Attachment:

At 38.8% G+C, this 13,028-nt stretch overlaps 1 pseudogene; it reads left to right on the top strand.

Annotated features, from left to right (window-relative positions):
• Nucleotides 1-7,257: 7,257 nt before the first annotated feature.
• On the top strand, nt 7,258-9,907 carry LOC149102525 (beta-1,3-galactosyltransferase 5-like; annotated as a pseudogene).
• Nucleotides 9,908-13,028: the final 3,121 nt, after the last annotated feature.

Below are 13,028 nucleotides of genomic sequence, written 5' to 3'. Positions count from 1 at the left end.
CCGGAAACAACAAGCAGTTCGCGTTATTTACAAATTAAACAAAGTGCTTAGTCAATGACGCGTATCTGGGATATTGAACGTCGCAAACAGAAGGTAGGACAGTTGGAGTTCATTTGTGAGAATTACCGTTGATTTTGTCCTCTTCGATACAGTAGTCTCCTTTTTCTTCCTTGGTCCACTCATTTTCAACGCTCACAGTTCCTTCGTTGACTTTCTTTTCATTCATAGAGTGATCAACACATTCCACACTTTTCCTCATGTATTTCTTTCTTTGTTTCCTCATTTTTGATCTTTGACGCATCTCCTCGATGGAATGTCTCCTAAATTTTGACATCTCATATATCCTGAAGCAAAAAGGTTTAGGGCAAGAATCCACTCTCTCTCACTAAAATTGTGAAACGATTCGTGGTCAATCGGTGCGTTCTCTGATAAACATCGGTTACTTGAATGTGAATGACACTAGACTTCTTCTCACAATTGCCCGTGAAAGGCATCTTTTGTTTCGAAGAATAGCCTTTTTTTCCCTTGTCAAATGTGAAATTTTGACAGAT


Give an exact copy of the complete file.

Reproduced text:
At 38.8% G+C, this 13,028-nt stretch overlaps 1 pseudogene; it reads left to right on the top strand.

Annotated features, from left to right (window-relative positions):
• Nucleotides 1-7,257: 7,257 nt before the first annotated feature.
• On the top strand, nt 7,258-9,907 carry LOC149102525 (beta-1,3-galactosyltransferase 5-like; annotated as a pseudogene).
• Nucleotides 9,908-13,028: the final 3,121 nt, after the last annotated feature.

Below are 13,028 nucleotides of genomic sequence, written 5' to 3'. Positions count from 1 at the left end.
CCGGAAACAACAAGCAGTTCGCGTTATTTACAAATTAAACAAAGTGCTTAGTCAATGACGCGTATCTGGGATATTGAACGTCGCAAACAGAAGGTAGGACAGTTGGAGTTCATTTGTGAGAATTACCGTTGATTTTGTCCTCTTCGATACAGTAGTCTCCTTTTTCTTCCTTGGTCCACTCATTTTCAACGCTCACAGTTCCTTCGTTGACTTTCTTTTCATTCATAGAGTGATCAACACATTCCACACTTTTCCTCATGTATTTCTTTCTTTGTTTCCTCATTTTTGATCTTTGACGCATCTCCTCGATGGAATGTCTCCTAAATTTTGACATCTCATATATCCTGAAGCAAAAAGGTTTAGGGCAAGAATCCACTCTCTCTCACTAAAATTGTGAAACGATTCGTGGTCAATCGGTGCGTTCTCTGATAAACATCGGTTACTTGAATGTGAATGACACTAGACTTCTTCTCACAATTGCCCGTGAAAGGCATCTTTTGTTTCGAAGAATAGCCTTTTTTTCCCTTGTCAAATGTGAAATTTTGACAGAT